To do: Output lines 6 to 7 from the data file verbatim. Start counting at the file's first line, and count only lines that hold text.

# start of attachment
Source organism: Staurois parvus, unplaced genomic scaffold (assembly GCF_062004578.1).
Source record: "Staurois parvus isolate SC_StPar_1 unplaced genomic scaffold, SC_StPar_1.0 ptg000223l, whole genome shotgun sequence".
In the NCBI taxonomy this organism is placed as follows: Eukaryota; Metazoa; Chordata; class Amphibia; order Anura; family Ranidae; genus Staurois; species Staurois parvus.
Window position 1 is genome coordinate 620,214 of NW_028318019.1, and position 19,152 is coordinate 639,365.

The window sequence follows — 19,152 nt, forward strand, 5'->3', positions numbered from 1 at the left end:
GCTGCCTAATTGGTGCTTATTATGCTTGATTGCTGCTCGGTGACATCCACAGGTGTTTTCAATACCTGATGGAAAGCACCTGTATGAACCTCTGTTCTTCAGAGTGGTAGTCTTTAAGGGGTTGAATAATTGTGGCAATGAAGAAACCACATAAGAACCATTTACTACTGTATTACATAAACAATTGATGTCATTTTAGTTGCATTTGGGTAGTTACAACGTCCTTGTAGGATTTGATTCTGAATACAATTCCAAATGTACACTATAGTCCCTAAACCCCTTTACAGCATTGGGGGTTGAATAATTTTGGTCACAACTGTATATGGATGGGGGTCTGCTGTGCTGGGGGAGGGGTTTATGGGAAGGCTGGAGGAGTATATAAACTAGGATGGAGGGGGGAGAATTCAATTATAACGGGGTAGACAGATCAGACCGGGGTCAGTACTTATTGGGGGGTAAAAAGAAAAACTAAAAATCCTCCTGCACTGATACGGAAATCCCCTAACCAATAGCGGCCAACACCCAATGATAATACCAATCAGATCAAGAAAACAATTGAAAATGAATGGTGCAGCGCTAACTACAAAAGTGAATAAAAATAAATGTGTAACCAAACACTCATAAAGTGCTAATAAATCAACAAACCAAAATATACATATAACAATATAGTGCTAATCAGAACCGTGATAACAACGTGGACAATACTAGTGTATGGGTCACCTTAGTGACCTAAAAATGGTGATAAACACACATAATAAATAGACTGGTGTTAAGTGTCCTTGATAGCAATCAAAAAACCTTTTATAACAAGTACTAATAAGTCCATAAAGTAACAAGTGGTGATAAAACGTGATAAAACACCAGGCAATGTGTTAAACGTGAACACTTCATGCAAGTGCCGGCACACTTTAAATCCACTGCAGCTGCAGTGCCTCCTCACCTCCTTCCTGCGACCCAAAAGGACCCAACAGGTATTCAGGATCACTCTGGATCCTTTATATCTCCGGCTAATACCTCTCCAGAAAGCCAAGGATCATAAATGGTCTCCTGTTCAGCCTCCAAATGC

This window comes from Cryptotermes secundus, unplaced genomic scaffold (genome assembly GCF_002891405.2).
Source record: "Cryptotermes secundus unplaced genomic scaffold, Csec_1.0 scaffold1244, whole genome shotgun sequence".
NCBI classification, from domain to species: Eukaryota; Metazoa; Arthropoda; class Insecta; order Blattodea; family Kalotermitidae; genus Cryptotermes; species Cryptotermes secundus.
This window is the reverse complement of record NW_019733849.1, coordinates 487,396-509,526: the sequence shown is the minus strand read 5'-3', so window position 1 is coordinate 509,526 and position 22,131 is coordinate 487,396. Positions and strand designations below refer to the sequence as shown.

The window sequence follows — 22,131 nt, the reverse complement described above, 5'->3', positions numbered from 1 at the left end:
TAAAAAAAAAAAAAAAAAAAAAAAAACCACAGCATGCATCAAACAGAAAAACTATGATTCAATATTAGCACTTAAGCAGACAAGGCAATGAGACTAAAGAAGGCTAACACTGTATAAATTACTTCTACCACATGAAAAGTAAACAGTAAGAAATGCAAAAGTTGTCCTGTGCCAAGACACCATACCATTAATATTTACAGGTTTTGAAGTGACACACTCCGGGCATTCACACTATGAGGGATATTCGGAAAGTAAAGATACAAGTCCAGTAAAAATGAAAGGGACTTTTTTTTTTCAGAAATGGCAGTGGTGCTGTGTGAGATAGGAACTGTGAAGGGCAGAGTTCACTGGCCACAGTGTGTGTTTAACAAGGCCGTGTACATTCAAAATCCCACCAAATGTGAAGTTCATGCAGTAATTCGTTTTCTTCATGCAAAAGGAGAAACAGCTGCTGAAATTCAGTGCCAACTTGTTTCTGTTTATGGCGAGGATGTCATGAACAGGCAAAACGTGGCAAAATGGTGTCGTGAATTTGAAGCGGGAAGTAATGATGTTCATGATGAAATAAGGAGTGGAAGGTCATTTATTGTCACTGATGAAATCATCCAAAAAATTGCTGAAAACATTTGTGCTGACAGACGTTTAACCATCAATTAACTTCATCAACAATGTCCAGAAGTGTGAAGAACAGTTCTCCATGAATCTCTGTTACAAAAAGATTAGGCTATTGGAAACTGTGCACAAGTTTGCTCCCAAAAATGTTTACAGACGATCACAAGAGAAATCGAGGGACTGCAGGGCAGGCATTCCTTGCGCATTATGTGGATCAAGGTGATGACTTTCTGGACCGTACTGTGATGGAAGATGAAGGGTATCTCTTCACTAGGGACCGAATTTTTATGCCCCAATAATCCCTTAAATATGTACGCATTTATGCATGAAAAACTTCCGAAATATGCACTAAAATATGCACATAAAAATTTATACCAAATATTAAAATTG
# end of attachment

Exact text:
GCTGCCTAATTGGTGCTTATTATGCTTGATTGCTGCTCGGTGACATCCACAGGTGTTTTCAATACCTGATGGAAAGCACCTGTATGAACCTCTGTTCTTCAGAGTGGTAGTCTTTAAGGGGTTGAATAATTGTGGCAATGAAGAAACCACATAAGAACCATTTACTACTGTATTACATAAACAATTGATGTCATTTTAGTTGCATTTGGGTAGTTACAACGTCCTTGTAGGATTTGATTCTGAATACAATTCCAAATGTACACTATAGTCCCTAAACCCCTTTACAGCATTGGGGGTTGAATAATTTTGGTCACAACTGTATATGGATGGGGGTCTGCTGTGCTGGGGGAGGGGTTTATGGGAAGGCTGGAGGAGTATATAAACTAGGATGGAGGGGGGAGAATTCAATTATAACGGGGTAGACAGATCAGACCGGGGTCAGTACTTATTGGGGGGTAAAAAGAAAAACTAAAAATCCTCCTGCACTGATACGGAAATCCCCTAACCAATAGCGGCCAACACCCAATGATAATACCAATCAGATCAAGAAAACAATTGAAAATGAATGGTGCAGCGCTAACTACAAAAGTGAATAAAAATAAATGTGTAACCAAACACTCATAAAGTGCTAATAAATCAACAAACCAAAATATACATATAACAATATAGTGCTAATCAGAACCGTGATAACAACGTGGACAATACTAGTGTATGGGTCACCTTAGTGACCTAAAAATGGTGATAAACACACATAATAAATAGACTGGTGTTAAGTGTCCTTGATAGCAATCAAAAAACCTTTTATAACAAGTACTAATAAGTCCATAAAGTAACAAGTGGTGATAAAACGTGATAAAACACCAGGCAATGTGTTAAACGTGAACACTTCATGCAAGTGCCGGCACACTTTAAATCCACTGCAGCTGCAGTGCCTCCTCACCTCCTTCCTGCGACCCAAAAGGACCCAACAGGTATTCAGGATCACTCTGGATCCTTTATATCTCCGGCTAATACCTCTCCAGAAAGCCAAGGATCATAAATGGTCTCCTGTTCAGCCTCCAAATGC

This window comes from Cryptotermes secundus, unplaced genomic scaffold (genome assembly GCF_002891405.2).